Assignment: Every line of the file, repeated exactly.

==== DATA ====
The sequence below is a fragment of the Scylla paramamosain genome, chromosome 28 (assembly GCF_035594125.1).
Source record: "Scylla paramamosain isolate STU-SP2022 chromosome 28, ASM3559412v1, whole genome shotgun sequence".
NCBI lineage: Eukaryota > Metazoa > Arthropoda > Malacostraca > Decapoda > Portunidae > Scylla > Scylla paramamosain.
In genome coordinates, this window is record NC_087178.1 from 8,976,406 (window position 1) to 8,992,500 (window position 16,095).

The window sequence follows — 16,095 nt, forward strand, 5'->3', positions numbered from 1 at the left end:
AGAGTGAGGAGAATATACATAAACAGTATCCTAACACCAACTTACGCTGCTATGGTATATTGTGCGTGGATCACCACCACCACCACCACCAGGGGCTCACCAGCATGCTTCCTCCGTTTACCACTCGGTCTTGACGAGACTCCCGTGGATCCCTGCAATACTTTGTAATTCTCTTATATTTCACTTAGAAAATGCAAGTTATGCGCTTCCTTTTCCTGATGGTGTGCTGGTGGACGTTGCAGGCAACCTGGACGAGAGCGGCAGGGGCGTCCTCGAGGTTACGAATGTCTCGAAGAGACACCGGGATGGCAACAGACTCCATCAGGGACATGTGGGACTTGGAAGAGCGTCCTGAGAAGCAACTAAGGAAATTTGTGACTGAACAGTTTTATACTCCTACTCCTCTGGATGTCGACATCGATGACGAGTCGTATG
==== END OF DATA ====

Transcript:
The sequence below is a fragment of the Scylla paramamosain genome, chromosome 28 (assembly GCF_035594125.1).
Source record: "Scylla paramamosain isolate STU-SP2022 chromosome 28, ASM3559412v1, whole genome shotgun sequence".
NCBI lineage: Eukaryota > Metazoa > Arthropoda > Malacostraca > Decapoda > Portunidae > Scylla > Scylla paramamosain.
In genome coordinates, this window is record NC_087178.1 from 8,976,406 (window position 1) to 8,992,500 (window position 16,095).

The window sequence follows — 16,095 nt, forward strand, 5'->3', positions numbered from 1 at the left end:
AGAGTGAGGAGAATATACATAAACAGTATCCTAACACCAACTTACGCTGCTATGGTATATTGTGCGTGGATCACCACCACCACCACCACCAGGGGCTCACCAGCATGCTTCCTCCGTTTACCACTCGGTCTTGACGAGACTCCCGTGGATCCCTGCAATACTTTGTAATTCTCTTATATTTCACTTAGAAAATGCAAGTTATGCGCTTCCTTTTCCTGATGGTGTGCTGGTGGACGTTGCAGGCAACCTGGACGAGAGCGGCAGGGGCGTCCTCGAGGTTACGAATGTCTCGAAGAGACACCGGGATGGCAACAGACTCCATCAGGGACATGTGGGACTTGGAAGAGCGTCCTGAGAAGCAACTAAGGAAATTTGTGACTGAACAGTTTTATACTCCTACTCCTCTGGATGTCGACATCGATGACGAGTCGTATG